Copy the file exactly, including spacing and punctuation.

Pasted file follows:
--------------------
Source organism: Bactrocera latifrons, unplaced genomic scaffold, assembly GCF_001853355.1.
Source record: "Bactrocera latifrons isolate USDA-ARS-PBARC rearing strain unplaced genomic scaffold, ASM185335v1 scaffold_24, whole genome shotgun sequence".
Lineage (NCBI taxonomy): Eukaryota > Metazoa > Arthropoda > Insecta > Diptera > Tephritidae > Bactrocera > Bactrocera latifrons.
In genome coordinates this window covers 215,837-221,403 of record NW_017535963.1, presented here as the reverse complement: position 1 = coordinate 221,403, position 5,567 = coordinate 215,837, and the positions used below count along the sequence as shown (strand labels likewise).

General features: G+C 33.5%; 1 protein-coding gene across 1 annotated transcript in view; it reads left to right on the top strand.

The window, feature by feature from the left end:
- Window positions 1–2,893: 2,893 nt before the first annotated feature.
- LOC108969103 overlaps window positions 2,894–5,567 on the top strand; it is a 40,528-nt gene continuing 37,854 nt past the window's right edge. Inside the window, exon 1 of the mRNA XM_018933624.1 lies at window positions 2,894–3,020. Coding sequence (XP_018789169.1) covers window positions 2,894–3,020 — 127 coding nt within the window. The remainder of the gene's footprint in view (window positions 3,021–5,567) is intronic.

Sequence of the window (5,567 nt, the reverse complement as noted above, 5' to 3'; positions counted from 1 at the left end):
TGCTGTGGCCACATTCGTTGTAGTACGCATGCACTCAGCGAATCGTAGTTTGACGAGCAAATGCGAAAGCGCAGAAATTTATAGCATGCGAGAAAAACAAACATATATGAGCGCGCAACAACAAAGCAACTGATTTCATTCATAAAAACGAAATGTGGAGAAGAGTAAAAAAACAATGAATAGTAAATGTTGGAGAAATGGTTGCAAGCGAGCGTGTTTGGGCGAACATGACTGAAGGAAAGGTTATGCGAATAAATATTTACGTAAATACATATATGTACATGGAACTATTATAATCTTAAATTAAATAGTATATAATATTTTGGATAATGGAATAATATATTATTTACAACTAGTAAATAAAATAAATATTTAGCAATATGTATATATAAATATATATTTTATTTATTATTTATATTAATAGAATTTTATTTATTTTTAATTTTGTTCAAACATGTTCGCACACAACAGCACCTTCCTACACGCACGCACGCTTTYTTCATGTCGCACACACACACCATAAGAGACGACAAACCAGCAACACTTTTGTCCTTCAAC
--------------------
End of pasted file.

Source organism: Bactrocera latifrons, unplaced genomic scaffold, assembly GCF_001853355.1.
Source record: "Bactrocera latifrons isolate USDA-ARS-PBARC rearing strain unplaced genomic scaffold, ASM185335v1 scaffold_24, whole genome shotgun sequence".
Lineage (NCBI taxonomy): Eukaryota > Metazoa > Arthropoda > Insecta > Diptera > Tephritidae > Bactrocera > Bactrocera latifrons.
In genome coordinates this window covers 215,837-221,403 of record NW_017535963.1, presented here as the reverse complement: position 1 = coordinate 221,403, position 5,567 = coordinate 215,837, and the positions used below count along the sequence as shown (strand labels likewise).

General features: G+C 33.5%; 1 protein-coding gene across 1 annotated transcript in view; it reads left to right on the top strand.

The window, feature by feature from the left end:
- Window positions 1–2,893: 2,893 nt before the first annotated feature.
- LOC108969103 overlaps window positions 2,894–5,567 on the top strand; it is a 40,528-nt gene continuing 37,854 nt past the window's right edge. Inside the window, exon 1 of the mRNA XM_018933624.1 lies at window positions 2,894–3,020. Coding sequence (XP_018789169.1) covers window positions 2,894–3,020 — 127 coding nt within the window. The remainder of the gene's footprint in view (window positions 3,021–5,567) is intronic.

Sequence of the window (5,567 nt, the reverse complement as noted above, 5' to 3'; positions counted from 1 at the left end):
TGCTGTGGCCACATTCGTTGTAGTACGCATGCACTCAGCGAATCGTAGTTTGACGAGCAAATGCGAAAGCGCAGAAATTTATAGCATGCGAGAAAAACAAACATATATGAGCGCGCAACAACAAAGCAACTGATTTCATTCATAAAAACGAAATGTGGAGAAGAGTAAAAAAACAATGAATAGTAAATGTTGGAGAAATGGTTGCAAGCGAGCGTGTTTGGGCGAACATGACTGAAGGAAAGGTTATGCGAATAAATATTTACGTAAATACATATATGTACATGGAACTATTATAATCTTAAATTAAATAGTATATAATATTTTGGATAATGGAATAATATATTATTTACAACTAGTAAATAAAATAAATATTTAGCAATATGTATATATAAATATATATTTTATTTATTATTTATATTAATAGAATTTTATTTATTTTTAATTTTGTTCAAACATGTTCGCACACAACAGCACCTTCCTACACGCACGCACGCTTTYTTCATGTCGCACACACACACCATAAGAGACGACAAACCAGCAACACTTTTGTCCTTCAAC